New Horizons: Pluto Is a Weirder Place Than You Ever Imagined
Last July the space probe New Horizons made humanity's first flyby of Pluto and glimpsed a world stranger and far more complex than anyone had imagined. Rather than dull and dead, the dwarf planet is smattered with odd geographical features and, somehow, ongoing geological activity.
Today, we've learned even more about this weird world and its moons from the scientists trying to make sense of the discovery, who published the first detailed analysis of Pluto's landscape, atmosphere, moons, chemistry, and its surprising interaction with solar wind. Outlined in five new papers published in the journal Science, scientists have their first hints at the origin of mysteriously complex landscape.
"This was the human race's first visit to a planetary body living out in the Kuiper Belt, [the region beyond Neptune], so it's an entirely new class of world," says Bill McKinnon, an astrophysicist at the University of Washington in St. Louis and deputy lead of the New Horizons Geology, Geophysics and Imaging team. "It turned out to be really crazy."
McKinnon co-authored the paper in today's batch that's an overview of the menagerie of geographical features found on Pluto. As McKinnon will tell you, there are a lot.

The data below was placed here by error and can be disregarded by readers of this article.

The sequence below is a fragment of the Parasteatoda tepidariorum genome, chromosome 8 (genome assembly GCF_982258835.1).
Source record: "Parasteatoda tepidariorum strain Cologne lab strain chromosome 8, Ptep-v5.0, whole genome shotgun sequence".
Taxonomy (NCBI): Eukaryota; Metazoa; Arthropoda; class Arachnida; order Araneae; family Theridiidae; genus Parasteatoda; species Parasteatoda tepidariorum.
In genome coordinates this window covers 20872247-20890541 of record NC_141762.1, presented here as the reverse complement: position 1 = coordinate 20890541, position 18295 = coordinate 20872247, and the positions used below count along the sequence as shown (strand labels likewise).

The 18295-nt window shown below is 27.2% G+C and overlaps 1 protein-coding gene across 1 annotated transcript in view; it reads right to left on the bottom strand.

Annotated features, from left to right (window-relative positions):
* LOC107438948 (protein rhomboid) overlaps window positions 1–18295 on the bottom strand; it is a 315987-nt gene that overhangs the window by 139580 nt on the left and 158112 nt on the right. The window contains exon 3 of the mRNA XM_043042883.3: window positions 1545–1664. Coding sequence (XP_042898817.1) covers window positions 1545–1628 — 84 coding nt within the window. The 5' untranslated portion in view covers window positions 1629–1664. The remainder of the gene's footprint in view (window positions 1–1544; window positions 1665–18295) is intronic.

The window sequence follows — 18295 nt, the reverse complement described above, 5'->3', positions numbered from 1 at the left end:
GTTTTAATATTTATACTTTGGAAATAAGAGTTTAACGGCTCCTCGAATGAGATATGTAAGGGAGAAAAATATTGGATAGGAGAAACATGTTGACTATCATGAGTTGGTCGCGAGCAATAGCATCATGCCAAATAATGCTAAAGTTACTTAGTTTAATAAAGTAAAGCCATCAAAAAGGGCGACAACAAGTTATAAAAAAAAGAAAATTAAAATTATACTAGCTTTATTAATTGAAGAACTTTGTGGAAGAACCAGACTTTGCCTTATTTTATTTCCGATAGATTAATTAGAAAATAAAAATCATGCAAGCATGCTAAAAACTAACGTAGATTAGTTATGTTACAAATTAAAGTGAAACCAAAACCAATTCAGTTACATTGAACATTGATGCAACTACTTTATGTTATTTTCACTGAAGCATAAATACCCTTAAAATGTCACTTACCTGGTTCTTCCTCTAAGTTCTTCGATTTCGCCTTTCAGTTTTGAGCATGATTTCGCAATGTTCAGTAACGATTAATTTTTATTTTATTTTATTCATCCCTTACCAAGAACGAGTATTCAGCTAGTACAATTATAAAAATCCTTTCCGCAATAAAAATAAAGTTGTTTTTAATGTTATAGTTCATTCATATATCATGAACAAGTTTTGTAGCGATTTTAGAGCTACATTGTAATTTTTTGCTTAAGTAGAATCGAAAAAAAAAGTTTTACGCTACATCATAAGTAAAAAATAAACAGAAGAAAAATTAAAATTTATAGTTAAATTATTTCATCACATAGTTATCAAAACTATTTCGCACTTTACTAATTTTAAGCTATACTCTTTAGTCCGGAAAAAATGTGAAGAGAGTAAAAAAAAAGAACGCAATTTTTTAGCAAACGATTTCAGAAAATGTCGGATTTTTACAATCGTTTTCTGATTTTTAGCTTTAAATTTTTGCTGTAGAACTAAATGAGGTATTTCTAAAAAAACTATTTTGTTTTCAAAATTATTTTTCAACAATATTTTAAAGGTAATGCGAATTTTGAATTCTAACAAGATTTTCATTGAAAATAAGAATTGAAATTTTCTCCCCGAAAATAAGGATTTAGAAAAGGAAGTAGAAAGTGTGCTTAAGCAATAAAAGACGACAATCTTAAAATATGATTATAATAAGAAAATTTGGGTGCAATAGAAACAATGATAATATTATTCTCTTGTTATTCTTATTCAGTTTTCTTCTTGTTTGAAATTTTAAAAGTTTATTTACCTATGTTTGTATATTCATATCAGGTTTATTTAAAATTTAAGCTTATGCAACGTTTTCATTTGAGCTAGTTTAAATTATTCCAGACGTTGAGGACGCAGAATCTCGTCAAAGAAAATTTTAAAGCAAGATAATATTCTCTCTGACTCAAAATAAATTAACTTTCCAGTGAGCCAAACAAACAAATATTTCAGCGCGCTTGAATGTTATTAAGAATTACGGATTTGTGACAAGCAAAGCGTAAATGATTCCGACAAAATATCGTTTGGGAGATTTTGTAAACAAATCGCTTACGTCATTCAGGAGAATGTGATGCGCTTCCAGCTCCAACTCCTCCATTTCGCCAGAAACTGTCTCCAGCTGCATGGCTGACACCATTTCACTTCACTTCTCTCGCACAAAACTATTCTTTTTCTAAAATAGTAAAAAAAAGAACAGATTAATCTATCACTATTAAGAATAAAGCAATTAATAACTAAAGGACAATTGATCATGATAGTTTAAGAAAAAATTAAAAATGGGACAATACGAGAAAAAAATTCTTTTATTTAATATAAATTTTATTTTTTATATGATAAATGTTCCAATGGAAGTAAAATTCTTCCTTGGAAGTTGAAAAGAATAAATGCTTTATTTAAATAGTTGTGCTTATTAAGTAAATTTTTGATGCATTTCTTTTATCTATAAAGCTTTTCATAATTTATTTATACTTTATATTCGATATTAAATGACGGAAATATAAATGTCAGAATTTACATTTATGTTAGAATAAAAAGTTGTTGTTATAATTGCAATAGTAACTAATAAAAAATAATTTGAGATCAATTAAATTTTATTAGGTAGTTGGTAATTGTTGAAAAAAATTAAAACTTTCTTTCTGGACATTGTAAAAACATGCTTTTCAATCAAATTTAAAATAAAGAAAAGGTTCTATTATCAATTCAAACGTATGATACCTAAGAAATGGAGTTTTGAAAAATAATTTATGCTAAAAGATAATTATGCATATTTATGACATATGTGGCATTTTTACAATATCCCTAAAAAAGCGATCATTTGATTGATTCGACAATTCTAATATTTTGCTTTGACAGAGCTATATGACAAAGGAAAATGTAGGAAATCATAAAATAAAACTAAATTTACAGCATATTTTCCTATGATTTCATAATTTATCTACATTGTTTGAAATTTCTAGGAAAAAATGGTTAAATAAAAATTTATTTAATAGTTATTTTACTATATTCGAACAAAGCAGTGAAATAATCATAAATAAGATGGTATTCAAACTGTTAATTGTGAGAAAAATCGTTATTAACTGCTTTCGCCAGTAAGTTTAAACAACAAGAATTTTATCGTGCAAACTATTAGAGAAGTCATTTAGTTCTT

"Pluto has possible ice-volcanoes, cratered plains, crater-free frozen planes, rugged plains, etched and pitted canyons, glacial erosion, glacially suspended terrain, upright blades of ice, mountain ridges, motion flow-lines around obstacles, wall-to-wall craters covered with some red material that may be methane ice baked by radiation, broken assemblages of water-ice crust assembled together like logs in a jam, big bands of land that are tracked with what looks like the arms of saguaro cactus," McKinnon says. "Should I keep going?"
He says these features place Pluto, once considered just a lonely ice-ball in the dark, on par with Mars (and second only to Earth) in terms of geological complexity. So what's causing Pluto's wacky, varied landscape?
New Horizons has shown that Pluto is continually shaped and carved by ices, not just water ice, "but some quite exotic," says McKinnon. Carbon dioxide ice, methane ice, and different nitrogen ices are present. These various ices have a wide range of melting, freezing, and evaporating temperatures.
The way that they move about in the extreme cold at different layers of Pluto's surface, through melting, slipping, glaciating, and chemically transitioning straight from solid to gas, is an alien process to us, but one that cam at least partially explain why Pluto looks the way it does, and keeps changing.
"We're only just now learning how these different ices work at these extremely low temperatures," says Fran Bagenal, an astrophysicist and New Horizons' team leader at the University of Colorado. "This is a world radically different than anything we've seen before, so how these extremely cold ices can flow or not flow, or, say, form big chunky surfaces that act like rock, it's all new."